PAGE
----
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- Depression is a primary mood disorder characterized by a depressed mood and/or a markedly decreased interest or pleasure in normally enjoyable activities most of the day, almost every day for at least 2 weeks, and causing significant distress or impairment in daily functioning with at least four other symptoms of depression.
- Depression is not a normal result of aging.
Prevalence rates among the elderly vary largely depending on the specific diagnostic instruments used and their current health and/or home environment:
- 2–10% of community-dwelling elderly
- 5–10% seen in primary care clinics
- 10–37% of hospitalized elderly patients
- 12–27% of nursing home residents
Etiology and Pathophysiology
- Significant gaps exist in the understanding of the underlying pathophysiology.
- Ongoing research has identified several possible mechanisms, including the following:
- Monoamine transmission and associated transcriptional and translational activity
- Epigenetic mechanisms and resilience factors
- Neurotrophins, neurogenesis, neuroimmune systems, and neuroendocrine systems
- Depression appears to be a complex interaction between heritable and environmental factors.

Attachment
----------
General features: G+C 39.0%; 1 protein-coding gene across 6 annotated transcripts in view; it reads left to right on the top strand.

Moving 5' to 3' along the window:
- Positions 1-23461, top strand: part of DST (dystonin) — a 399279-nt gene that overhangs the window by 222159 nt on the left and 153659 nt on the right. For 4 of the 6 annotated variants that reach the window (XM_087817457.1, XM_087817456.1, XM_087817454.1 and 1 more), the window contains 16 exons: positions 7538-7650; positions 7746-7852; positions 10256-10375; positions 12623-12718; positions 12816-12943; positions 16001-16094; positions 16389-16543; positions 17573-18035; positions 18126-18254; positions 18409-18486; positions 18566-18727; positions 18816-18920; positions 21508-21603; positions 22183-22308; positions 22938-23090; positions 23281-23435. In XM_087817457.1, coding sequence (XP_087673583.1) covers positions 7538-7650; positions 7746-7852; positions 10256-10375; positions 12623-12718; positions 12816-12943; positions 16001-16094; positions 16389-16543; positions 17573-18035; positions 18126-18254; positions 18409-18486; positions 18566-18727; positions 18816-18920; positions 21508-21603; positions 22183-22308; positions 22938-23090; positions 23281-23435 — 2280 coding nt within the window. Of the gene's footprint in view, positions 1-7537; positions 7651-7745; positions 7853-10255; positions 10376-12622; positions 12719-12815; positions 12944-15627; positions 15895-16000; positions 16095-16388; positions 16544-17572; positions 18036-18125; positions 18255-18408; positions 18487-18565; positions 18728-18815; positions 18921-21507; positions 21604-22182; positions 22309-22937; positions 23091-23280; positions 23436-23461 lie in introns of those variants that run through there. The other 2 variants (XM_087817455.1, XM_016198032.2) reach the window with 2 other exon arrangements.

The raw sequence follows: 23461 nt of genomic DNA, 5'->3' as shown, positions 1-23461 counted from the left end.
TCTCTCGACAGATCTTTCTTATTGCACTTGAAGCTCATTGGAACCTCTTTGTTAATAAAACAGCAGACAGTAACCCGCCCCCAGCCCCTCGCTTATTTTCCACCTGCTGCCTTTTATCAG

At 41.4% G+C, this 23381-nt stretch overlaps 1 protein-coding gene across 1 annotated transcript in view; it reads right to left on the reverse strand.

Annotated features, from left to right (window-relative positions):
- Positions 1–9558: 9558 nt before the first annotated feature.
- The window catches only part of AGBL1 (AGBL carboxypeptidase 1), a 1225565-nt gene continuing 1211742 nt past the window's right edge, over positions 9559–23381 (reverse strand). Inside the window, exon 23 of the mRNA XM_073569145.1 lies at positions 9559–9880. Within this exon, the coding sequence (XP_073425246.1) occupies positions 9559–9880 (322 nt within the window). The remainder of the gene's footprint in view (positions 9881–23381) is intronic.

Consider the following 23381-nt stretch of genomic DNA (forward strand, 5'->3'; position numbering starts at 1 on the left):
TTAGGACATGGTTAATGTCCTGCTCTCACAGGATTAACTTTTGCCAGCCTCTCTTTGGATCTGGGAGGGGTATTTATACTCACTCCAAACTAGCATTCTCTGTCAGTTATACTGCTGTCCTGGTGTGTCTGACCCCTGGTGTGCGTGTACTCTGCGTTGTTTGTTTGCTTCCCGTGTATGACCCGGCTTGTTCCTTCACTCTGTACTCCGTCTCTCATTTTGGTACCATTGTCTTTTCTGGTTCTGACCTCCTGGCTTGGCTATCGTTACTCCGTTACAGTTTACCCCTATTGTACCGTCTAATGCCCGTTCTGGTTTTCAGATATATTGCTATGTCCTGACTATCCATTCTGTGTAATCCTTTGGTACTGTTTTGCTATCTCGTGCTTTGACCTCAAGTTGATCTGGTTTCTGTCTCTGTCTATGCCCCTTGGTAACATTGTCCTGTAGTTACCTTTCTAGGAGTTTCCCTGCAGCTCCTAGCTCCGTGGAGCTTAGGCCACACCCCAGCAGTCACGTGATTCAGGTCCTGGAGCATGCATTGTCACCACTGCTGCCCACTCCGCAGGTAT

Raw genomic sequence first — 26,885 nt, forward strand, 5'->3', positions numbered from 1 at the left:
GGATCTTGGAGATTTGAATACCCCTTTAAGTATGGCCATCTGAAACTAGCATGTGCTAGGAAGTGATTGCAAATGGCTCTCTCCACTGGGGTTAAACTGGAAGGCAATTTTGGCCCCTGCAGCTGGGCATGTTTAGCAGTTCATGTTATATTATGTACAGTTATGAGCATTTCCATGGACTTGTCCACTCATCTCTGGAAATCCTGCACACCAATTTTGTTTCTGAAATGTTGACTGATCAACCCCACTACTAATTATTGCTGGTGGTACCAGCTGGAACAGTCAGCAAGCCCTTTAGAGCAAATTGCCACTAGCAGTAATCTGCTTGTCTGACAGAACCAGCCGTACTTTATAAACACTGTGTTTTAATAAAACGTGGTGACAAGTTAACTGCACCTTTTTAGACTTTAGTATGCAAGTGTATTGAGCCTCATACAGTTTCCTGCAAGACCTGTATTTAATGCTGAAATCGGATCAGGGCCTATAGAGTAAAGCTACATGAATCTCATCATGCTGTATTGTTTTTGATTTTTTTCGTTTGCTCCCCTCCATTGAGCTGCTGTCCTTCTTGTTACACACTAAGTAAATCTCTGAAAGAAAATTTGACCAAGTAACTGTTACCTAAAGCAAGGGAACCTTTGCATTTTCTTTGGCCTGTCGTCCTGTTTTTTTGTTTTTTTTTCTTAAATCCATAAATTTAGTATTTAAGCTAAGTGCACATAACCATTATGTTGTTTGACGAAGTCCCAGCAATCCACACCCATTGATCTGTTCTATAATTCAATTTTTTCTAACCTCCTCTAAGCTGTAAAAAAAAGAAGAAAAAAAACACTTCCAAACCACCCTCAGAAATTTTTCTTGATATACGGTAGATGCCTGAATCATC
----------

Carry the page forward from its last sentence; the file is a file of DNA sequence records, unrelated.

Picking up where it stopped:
- Female sex
- Lower socioeconomic status
- Widowed, divorced, or separated marital status
- Chronic physical health condition(s)
- History of mental health problems
- Family history of depression
- Death of a loved one
- Social isolation
- Functional/cognitive impairment
- Lack/loss of social support
- Significant loss of independence
- Uncontrolled or chronic pain
- Insomnia/sleep disturbance
- Prevalence of depression in medical illness
- Stroke (22–50%)
- Cancer (18–50%)
- Myocardial infarction (15–45%)
- Parkinson disease (10–39%)
- Rheumatoid arthritis (13%)
- Diabetes mellitus (5–11%)
- Alzheimer dementia (5–15%)
- Suicide is the 11th leading cause of death in the United States for all ages.
- Elderly account for 24% of all completed suicides.
- Suicide rates are highest for males aged >85 years (rate 55/100,000).